An Attempt at Pictures for Implement by Feature vs. Architecture

Joshua asked me to clarify what I meant by implementing by architecture. Here's my picture-story.

Architecture by layer
Architecture by layer


When a team implements by architecture, they tend to be functionally-based teams implementing across the architecture.

When a team implements by feature, they are cross-functional teams.


Feature slices by teams
Feature slices by teams

When teams implement by feature, they do what's needed in whatever part of the architecture is needed. To the outsider, it looks a little messy—sometimes incomplete. But to the team, the architecture is cohesive. And, most importantly, the team is not writing code they won't use.

When teams implement by architecture, they are too likely to implement more than they need—ever.

4 Replies to “An Attempt at Pictures for Implement by Feature vs. Architecture”

  1. Of course, you can also implement by feature even if your teams are laid out in terms of technical specialities. It just means that some people from each team are collaborating on a feature for a while. They will all be expected to show that the feature works, is complete, etc.
    Cross-functional teams aren’t a pre-requisite for implmementing by feature. To indulge briefly in a straw-man argument, if you define cross-functional teams to be teams without technology specialisations, you have an organisation that won’t scale in some directions.
    So, of course, we don’t define them like that. Some religiously-agilist people might attempt it, but presumably such people are already working on projects that don’t need to scale across technologies.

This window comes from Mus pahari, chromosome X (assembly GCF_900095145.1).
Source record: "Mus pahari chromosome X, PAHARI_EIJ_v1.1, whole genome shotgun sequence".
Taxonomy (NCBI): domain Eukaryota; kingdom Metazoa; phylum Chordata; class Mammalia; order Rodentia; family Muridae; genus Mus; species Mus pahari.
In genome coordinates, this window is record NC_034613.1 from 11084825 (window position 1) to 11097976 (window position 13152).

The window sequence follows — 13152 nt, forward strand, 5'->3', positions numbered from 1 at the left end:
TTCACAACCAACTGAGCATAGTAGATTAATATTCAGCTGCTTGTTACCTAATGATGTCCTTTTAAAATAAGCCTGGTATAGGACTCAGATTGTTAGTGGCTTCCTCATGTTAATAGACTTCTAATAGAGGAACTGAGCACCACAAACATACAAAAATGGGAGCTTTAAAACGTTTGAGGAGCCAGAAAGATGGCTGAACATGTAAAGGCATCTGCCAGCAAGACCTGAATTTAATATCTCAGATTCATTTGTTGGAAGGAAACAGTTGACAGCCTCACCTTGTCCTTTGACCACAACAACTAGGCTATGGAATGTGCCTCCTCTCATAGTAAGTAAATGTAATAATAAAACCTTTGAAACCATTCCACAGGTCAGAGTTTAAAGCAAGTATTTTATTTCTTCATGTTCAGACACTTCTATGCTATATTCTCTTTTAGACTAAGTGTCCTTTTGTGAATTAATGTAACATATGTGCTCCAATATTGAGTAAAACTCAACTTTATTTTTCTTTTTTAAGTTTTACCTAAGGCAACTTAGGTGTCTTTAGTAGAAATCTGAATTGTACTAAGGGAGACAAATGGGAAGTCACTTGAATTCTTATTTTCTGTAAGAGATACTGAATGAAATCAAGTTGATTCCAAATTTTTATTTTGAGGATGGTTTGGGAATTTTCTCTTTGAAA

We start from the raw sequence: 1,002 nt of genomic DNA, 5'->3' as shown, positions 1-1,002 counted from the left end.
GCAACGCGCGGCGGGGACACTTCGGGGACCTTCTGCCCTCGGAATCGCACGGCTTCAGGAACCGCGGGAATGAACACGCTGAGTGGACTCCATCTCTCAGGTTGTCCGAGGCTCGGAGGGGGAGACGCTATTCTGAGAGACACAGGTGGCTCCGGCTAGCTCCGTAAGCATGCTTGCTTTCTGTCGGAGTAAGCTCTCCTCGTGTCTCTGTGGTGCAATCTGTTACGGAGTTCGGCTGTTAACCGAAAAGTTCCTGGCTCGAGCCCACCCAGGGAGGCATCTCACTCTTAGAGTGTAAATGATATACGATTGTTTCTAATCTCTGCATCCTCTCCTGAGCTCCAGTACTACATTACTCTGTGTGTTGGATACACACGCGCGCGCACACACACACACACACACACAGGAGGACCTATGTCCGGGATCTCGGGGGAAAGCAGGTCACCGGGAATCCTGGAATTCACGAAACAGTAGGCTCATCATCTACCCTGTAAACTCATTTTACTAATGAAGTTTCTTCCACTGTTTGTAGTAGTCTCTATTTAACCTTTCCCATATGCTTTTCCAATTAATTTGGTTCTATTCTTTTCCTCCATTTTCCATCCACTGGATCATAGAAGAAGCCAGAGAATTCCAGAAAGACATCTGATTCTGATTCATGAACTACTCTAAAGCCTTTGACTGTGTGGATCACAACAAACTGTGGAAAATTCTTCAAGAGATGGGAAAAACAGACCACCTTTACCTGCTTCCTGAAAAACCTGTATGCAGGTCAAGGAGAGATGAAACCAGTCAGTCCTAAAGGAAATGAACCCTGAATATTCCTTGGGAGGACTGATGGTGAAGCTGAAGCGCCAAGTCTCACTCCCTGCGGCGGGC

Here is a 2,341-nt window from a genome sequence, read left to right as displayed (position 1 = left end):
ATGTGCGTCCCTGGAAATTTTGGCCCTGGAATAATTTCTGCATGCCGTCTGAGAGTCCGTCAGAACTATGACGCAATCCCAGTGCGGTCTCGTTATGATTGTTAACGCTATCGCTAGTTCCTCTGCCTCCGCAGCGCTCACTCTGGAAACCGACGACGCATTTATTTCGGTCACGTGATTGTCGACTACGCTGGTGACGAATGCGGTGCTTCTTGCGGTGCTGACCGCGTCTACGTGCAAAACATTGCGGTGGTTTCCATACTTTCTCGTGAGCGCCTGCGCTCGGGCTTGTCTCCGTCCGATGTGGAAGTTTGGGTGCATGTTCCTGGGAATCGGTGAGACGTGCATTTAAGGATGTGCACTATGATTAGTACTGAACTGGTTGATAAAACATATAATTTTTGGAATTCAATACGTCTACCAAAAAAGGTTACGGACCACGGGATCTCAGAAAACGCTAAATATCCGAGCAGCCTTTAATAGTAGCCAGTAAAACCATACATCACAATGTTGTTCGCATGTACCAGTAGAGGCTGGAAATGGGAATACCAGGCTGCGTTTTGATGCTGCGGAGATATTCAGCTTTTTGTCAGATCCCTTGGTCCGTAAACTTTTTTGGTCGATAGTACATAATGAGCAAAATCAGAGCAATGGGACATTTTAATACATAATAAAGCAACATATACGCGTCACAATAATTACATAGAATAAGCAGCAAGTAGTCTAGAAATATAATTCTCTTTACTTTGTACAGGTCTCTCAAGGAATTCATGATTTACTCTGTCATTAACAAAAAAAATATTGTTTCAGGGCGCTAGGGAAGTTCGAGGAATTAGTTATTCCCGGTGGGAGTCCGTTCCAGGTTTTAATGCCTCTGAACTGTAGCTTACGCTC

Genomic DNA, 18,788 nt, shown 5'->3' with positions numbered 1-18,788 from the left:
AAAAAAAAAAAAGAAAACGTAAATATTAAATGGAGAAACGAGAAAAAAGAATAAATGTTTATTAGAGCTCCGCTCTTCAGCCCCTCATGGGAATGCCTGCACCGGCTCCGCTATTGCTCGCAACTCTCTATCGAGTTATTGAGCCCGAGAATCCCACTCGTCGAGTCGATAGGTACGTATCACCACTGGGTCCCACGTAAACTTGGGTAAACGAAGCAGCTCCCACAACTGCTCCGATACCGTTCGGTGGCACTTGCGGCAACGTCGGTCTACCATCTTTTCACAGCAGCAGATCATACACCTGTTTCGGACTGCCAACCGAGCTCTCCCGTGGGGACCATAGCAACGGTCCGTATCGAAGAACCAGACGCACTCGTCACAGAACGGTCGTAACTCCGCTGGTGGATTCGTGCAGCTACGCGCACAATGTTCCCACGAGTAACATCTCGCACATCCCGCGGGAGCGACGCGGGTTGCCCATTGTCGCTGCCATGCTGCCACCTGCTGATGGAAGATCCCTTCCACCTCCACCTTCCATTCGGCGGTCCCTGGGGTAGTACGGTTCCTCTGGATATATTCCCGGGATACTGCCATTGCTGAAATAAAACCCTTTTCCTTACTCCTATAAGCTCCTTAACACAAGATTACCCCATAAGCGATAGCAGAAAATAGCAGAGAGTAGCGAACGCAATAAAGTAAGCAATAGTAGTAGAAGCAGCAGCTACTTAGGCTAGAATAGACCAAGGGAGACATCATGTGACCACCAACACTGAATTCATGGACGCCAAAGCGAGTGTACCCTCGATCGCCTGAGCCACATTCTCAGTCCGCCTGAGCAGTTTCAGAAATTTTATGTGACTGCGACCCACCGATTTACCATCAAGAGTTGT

2. We are in the interesting situation where we are re-evaluating some core architecture choices for a new module (that could be seen as an application by itself). So far our main product has been based on our own home-grown framework.
    We are now looking at ‘community’ frameworks for web based applications (Zope, Rails, Seaside,…).
    If we implement by feature this new module, I am not sure when the architectural R&D work will take place. Right now I am thinking of ‘burning’ one or maybe two iterations to explore our architectural alternatives; but this means not working on the features. Or maybe we could identify a small feature that we would implement with the different alternatives and then compare. This could be expensive!
    What do you think?

  3. This reference to set-based design may be helpful. Having several ‘spikes’ may be cheaper than choosing an inadequate approach too early.
    Credit to Bill Wake.

  4. Pingback: Managing Product Development – Johanna Rothman: You Need Feature Teams to Produce Features | Project Management Buzz

Leave a Reply

This site uses Akismet to reduce spam. Learn how your comment data is processed.